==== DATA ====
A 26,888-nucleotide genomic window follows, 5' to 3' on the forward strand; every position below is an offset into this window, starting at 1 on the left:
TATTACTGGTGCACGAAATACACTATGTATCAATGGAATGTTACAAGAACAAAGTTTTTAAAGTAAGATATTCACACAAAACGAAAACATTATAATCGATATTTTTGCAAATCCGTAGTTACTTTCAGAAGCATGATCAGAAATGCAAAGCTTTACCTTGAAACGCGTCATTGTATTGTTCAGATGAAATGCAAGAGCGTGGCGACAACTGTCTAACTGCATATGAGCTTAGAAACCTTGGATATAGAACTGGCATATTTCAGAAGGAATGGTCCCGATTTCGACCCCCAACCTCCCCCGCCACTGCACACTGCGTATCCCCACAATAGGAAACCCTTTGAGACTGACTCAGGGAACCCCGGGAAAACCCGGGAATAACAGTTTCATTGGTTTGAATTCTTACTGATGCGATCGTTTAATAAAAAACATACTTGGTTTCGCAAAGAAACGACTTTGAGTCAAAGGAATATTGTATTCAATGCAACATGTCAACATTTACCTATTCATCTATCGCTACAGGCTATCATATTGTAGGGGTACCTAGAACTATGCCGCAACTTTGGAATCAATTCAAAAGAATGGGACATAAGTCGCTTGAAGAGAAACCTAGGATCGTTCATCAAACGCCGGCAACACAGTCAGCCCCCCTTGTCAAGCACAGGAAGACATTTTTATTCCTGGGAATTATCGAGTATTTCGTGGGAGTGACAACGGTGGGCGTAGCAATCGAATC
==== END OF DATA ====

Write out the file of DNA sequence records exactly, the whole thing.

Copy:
A 26,888-nucleotide genomic window follows, 5' to 3' on the forward strand; every position below is an offset into this window, starting at 1 on the left:
TATTACTGGTGCACGAAATACACTATGTATCAATGGAATGTTACAAGAACAAAGTTTTTAAAGTAAGATATTCACACAAAACGAAAACATTATAATCGATATTTTTGCAAATCCGTAGTTACTTTCAGAAGCATGATCAGAAATGCAAAGCTTTACCTTGAAACGCGTCATTGTATTGTTCAGATGAAATGCAAGAGCGTGGCGACAACTGTCTAACTGCATATGAGCTTAGAAACCTTGGATATAGAACTGGCATATTTCAGAAGGAATGGTCCCGATTTCGACCCCCAACCTCCCCCGCCACTGCACACTGCGTATCCCCACAATAGGAAACCCTTTGAGACTGACTCAGGGAACCCCGGGAAAACCCGGGAATAACAGTTTCATTGGTTTGAATTCTTACTGATGCGATCGTTTAATAAAAAACATACTTGGTTTCGCAAAGAAACGACTTTGAGTCAAAGGAATATTGTATTCAATGCAACATGTCAACATTTACCTATTCATCTATCGCTACAGGCTATCATATTGTAGGGGTACCTAGAACTATGCCGCAACTTTGGAATCAATTCAAAAGAATGGGACATAAGTCGCTTGAAGAGAAACCTAGGATCGTTCATCAAACGCCGGCAACACAGTCAGCCCCCCTTGTCAAGCACAGGAAGACATTTTTATTCCTGGGAATTATCGAGTATTTCGTGGGAGTGACAACGGTGGGCGTAGCAATCGAATC